What do Henry David Thoreau, Mark Twain, Walt Whitman, even William Blake all have in common? Yes, they were each self-published. If you were going to choose some remarkable role-models these folks wouldn’t be the worst ones you could choose. So why the scorn for the self-published author? Much of it is warranted, but if you consider how many small businesses open and close all the time, then compare that to the number of self-published books which aren’t successful it isn’t such a surprise really. In some ways a book by a person is a bit like starting a business. Of course, like anyone, I am more interested and curious about the ones that have done well rather than hearing about the ones which have failed.
All I used to hear, over and over again, when I first started out as a book author was, “Who published your book?” The implication is (and still is) that if you self-publish it’s because you can’t find a “real” publisher and thus not a real author at all. Now, I’m not going to state that many of the self-published book I see these days are very good, there are many things that people do wrong when self-publishing: carrying too much anger, promoting too narrow a view point, even using too wide of margins on their pages. Keeping in my mind what many say about reality/talent shows like American Idol–the most untalented contestants are normally the ones who are soooooooo sure they are really, really, talented.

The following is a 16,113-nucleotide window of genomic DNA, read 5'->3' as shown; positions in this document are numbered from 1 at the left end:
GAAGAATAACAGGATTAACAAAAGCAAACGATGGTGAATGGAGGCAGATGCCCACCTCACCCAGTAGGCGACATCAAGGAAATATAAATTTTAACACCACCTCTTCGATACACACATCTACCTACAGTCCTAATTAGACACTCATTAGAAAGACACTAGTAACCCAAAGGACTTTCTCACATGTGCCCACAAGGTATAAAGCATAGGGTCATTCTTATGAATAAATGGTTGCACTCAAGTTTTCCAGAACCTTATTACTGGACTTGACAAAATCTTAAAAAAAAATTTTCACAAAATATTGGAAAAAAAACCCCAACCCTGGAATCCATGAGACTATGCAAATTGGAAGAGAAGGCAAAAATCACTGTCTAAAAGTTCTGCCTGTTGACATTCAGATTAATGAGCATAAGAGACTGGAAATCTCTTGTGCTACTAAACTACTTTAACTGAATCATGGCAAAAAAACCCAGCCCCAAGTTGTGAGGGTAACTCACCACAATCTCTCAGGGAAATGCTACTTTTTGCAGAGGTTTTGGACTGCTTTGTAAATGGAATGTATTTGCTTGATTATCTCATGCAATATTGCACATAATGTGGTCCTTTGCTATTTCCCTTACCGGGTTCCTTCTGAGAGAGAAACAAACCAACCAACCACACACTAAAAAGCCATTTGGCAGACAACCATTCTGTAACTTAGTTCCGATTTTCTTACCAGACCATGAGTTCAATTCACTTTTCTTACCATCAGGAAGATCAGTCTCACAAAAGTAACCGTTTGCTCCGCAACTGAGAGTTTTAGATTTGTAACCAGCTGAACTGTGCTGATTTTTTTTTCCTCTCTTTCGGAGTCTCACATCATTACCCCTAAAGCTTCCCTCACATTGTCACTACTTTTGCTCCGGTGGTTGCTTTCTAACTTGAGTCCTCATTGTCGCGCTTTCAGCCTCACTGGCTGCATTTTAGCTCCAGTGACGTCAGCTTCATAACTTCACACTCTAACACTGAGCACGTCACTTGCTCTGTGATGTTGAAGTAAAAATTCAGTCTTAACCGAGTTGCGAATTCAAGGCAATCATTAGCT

So, why did my press start as a self-publishing venture? Honestly, I wanted to learn how to be a book publisher as well as an author and I had become fascinated with book arts/book design. The first book was River Tips and Tree Trunks, it combined much of what I cared about at the time: fly fishing, the outdoors, book design, being an author. I started out thinking I’d do three books and discover what publishing could lead to and this is exactly what I did. My first reading was to 12 people at a small bookstore in Cedar Falls featuring a picture of one of my favorite authors, Richard Brautigan. I worked on selling books after I got off of “work” (you know when I left my “real” job) my background in sales was a benefit as well. My second book was mine too, Moving With The Elements, then my third book was for another author, Northern Spirits Distilled, and this is when I first felt having been a self-published author really paid off. I was able to transfer the motivation I held for books and use them for another. In fact, having my roots in self-publishing is a blessing for authors I represent in my opinion, I wouldn’t wish on them many of the problems that came my way early on. Plus, and this is a bit of a tangent which I’ll cover more in the next ezine, I did have two other books of mine published by other publishers and I won’t say the experiences were bad, but I felt like they didn’t have the passion I have for being an author’s publisher.
I believe that having started out as a self-publisher not only puts me in good company, but taught me how to be a better publisher. More on why this in the next installment of this series.